Author + information
- Received December 29, 2012
- Revision received March 27, 2013
- Accepted April 18, 2013
- Published online October 1, 2013.
- Takashi Kubo, MD, PhD∗,
- Takashi Akasaka, MD, PhD∗∗ (, )
- Junya Shite, MD, PhD†,
- Takahiko Suzuki, MD‡,
- Shiro Uemura, MD, PhD§,
- Bo Yu, MD‖,
- Ken Kozuma, MD, PhD¶,
- Hironori Kitabata, MD, PhD∗,
- Toshiro Shinke, MD, PhD†,
- Maoto Habara, MD‡,
- Yoshihiko Saito, MD, PhD§,
- Jingbo Hou, MD‖,
- Nobuaki Suzuki, MD¶ and
- Shaosong Zhang, MD#
- ∗Department of Cardiovascular Medicine, Wakayama Medical University, Wakayama, Japan
- †Division of Cardiovascular Medicine, Kobe University Graduate School of Medicine, Kobe, Japan
- ‡Department of Cardiology, Toyohashi Heart Center, Toyohashi, Japan
- §First Department of Internal Medicine, Nara Medical University, Kashihara, Japan
- ‖Department of Cardiology, Key Laboratories of Education Ministry for Myocardial Ischemia Mechanism and Treatment, 2nd Affiliated Hospital of Harbin Medical University, Harbin, People's Republic of China
- ¶Department of Medicine, Teikyo University School of Medicine, Tokyo, Japan
- #Lightlab Imaging/St. Jude Medical, Westford, Massachusetts
- ↵∗Reprint requests and correspondence:
Dr. Takashi Akasaka, Department of Cardiovascular Medicine, Wakayama Medical University, 811-1, Kimiidera, Wakayama 641-8510, Japan.
Objectives The aim of this study was to investigate the reliability of frequency domain optical coherence tomography (FD-OCT) for coronary measurements compared with quantitative coronary angiography (QCA) and intravascular ultrasound (IVUS).
Background Accurate luminal measurement is expected in FD-OCT because this technology offers high resolution and excellent contrast between lumen and vessel wall.
Methods In 5 medical centers, 100 patients with coronary artery disease were prospectively studied by using angiography, FD-OCT, and IVUS. In addition, 5 phantom models of known lumen dimensions (lumen diameter 3.08 mm; lumen area 7.45 mm2) were examined using FD-OCT and IVUS. Quantitative image analyses of the coronary arteries and phantom models were performed by an independent core laboratory.
Results In the clinical study, the mean minimum lumen diameter measured by QCA was significantly smaller than that measured by FD-OCT (1.81 ± 0.72 mm vs. 1.91 ± 0.69 mm; p < 0.001) and the minimum lumen diameter measured by IVUS was significantly greater than that measured by FD-OCT (2.09 ± 0.60 mm vs. 1.91 ± 0.69 mm; p < 0.001). The minimum lumen area measured by IVUS was significantly greater than that by FD-OCT (3.68 ± 2.06 mm2 vs. 3.27 ± 2.22 mm2; p < 0.001), although a significant correlation was observed between the 2 imaging techniques (r = 0.95, p < 0.001; mean difference 0.41 mm2). Both FD-OCT and IVUS exhibited good interobserver reproducibility, but the root-mean-squared deviation between measurements was approximately twice as high for the IVUS measurements compared with the FD-OCT measurements (0.32 mm2 vs. 0.16 mm2). In a phantom model, the mean lumen area according to FD-OCT was equal to the actual lumen area of the phantom model, with low SD; IVUS overestimated the lumen area and was less reproducible than FD-OCT (8.03 ± 0.58 mm2 vs. 7.45 ± 0.17 mm2; p < 0.001).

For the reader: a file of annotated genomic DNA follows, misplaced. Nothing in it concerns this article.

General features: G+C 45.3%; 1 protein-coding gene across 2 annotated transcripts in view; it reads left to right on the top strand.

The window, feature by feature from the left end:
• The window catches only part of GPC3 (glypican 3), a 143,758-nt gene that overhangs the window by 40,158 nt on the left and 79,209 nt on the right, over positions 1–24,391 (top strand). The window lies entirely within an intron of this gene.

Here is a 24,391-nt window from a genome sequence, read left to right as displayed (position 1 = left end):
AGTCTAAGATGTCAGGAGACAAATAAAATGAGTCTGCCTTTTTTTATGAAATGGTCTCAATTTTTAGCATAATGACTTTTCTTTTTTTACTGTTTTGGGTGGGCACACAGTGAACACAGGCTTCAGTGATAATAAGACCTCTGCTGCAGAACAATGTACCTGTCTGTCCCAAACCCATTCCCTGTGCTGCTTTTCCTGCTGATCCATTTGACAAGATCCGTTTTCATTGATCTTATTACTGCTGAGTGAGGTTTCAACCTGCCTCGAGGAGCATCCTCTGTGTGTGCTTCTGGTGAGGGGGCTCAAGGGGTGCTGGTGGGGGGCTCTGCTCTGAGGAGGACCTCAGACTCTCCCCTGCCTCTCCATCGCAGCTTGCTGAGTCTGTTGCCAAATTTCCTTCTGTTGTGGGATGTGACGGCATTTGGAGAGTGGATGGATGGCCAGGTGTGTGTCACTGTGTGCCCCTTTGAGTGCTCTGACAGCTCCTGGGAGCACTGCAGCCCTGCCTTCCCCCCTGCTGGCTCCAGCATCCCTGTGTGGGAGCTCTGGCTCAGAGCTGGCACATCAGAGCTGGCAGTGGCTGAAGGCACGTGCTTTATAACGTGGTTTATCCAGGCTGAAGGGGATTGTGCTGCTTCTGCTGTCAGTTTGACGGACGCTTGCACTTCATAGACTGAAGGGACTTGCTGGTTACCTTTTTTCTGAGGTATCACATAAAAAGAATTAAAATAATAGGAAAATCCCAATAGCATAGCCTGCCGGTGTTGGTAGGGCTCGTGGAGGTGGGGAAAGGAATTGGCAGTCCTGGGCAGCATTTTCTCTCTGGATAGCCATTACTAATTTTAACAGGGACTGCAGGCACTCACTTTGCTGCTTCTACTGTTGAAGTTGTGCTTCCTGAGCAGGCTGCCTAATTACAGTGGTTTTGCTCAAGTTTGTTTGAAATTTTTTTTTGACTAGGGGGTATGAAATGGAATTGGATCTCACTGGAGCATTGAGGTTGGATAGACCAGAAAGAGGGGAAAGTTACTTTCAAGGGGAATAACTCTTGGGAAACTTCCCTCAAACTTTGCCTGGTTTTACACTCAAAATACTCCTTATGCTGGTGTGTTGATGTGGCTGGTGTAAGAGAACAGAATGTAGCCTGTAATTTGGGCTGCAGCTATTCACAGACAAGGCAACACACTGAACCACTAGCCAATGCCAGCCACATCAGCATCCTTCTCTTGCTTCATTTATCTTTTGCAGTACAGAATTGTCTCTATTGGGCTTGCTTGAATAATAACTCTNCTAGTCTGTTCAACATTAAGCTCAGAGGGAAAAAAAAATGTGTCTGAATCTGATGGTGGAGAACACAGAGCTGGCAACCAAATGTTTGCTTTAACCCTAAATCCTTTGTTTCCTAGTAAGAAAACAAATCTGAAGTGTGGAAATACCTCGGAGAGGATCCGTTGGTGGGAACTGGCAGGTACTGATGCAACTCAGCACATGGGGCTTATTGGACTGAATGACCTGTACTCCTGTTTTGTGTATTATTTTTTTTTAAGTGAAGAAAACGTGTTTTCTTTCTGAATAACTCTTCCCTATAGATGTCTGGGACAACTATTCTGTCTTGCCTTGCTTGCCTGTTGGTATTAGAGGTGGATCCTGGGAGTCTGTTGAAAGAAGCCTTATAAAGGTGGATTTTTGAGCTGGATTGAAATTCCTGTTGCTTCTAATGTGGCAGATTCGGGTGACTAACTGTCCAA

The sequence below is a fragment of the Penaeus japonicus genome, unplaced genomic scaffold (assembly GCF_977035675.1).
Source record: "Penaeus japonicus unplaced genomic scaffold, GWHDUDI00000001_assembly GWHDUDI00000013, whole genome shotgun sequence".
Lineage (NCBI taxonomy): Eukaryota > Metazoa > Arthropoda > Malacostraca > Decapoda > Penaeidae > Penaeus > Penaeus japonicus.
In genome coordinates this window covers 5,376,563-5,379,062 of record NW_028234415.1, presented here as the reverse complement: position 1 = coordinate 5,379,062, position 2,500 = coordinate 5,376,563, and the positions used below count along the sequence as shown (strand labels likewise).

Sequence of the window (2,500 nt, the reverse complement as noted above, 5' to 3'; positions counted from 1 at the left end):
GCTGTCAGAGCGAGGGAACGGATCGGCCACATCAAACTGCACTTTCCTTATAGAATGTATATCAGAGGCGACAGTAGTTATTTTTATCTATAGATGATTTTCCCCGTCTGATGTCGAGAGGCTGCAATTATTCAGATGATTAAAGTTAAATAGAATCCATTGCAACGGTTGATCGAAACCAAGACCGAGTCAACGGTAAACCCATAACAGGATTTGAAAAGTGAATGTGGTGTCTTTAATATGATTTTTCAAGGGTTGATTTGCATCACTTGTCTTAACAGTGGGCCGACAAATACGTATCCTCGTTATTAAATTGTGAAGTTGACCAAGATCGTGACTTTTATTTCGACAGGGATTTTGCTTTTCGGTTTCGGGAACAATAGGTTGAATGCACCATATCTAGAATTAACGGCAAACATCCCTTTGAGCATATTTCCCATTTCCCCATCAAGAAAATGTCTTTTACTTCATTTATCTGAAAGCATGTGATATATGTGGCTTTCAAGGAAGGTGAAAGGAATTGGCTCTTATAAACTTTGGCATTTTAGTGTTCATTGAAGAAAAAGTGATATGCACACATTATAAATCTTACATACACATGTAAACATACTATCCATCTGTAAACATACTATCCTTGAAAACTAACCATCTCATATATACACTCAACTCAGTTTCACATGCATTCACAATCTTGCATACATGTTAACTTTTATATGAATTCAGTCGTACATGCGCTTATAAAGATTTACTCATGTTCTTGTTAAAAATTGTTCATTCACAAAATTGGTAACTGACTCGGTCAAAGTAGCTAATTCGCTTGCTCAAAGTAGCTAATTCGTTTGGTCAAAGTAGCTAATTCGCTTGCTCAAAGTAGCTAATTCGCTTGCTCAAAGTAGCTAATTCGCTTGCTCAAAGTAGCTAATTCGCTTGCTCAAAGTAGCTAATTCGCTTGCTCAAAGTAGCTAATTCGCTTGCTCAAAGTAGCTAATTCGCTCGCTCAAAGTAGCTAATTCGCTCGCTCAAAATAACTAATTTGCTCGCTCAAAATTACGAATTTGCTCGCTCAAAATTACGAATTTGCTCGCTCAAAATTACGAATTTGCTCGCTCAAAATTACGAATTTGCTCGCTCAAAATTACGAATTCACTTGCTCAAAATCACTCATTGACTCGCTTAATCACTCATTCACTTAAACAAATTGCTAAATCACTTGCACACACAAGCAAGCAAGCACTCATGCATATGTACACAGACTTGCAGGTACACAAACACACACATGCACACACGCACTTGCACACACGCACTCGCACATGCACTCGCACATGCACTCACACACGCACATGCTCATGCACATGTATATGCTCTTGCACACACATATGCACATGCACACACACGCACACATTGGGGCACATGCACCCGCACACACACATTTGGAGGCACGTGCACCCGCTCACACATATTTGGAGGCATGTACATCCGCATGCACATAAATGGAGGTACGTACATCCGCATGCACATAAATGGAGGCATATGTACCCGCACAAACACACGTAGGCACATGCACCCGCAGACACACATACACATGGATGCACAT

Conclusions The results of this prospective multicenter study demonstrate that FD-OCT provides accurate and reproducible quantitative measurements of coronary dimensions in the clinical setting.
Optical coherence tomography (OCT) is a high-resolution intracoronary imaging technology based on near-infrared interferometry. The spatial resolution of OCT is 10 to 20 μm, which is approximately 10 times greater than that of intravascular ultrasound (IVUS). Recently, a new-generation frequency domain optical coherence tomography (FD-OCT) has been developed to overcome limitations of conventional time-domain optical coherence tomography (TD-OCT). FD-OCT provides a high frame rate (100 frame/s), which enables imaging of long coronary segments within a few seconds in combination with rapid spiral pullback (20 mm/s) and contrast injection through a guiding catheter. This technology is safe and feasible for evaluating coronary atherosclerosis (1). Several studies have shown excellent ability of FD-OCT to qualitatively assess coronary plaque morphologies (1). However, the accuracy of quantitative FD-OCT measurement has not been fully elucidated. Accurate coronary measurement is important in the guidance of percutaneous coronary intervention (PCI). QCA is the standard method for estimating lumen diameter stenosis in the atherosclerotic lesion. IVUS is also widely used for measurement of absolute cross-sectional luminal areas. The aim of the present study was to investigate the reliability of FD-OCT for coronary measurements compared with QCA and IVUS.
A total of 100 patients with coronary artery disease were prospectively enrolled in 5 medical centers. After coronary angiography, FD-OCT and IVUS were performed in 20 patients at pre-PCI, in 60 patients at both pre-PCI and post-stent deployment, and in 20 patients at stent follow-up. Patients with a left main coronary artery lesion, coronary bypass graft lesion, chronic total occlusion, minimum lumen diameter (MLD) <1.5 mm, reference vessel diameter >4 mm, extremely tortuous vessel, coronary artery containing target imaging lesion which had previous coronary bypass graft, or renal insufficiency with serum creatinine >2.0 mg/dl were excluded. This study was approved by the institutional review boards of the institutions in which the procedures were performed, and all patients provided written informed consent before cardiac catheterization.
QCA, FD-OCT, and IVUS were performed via 6-F guiding catheters. All patients received an intracoronary bolus injection of nitroglycerine (0.2 mg) before each coronary imaging.
Angiograms were obtained from a standard series of 6 to 8 projections for the left coronary artery and 2 to 3 projections for the right coronary artery. All images were stored on a CD-ROM for offline analysis.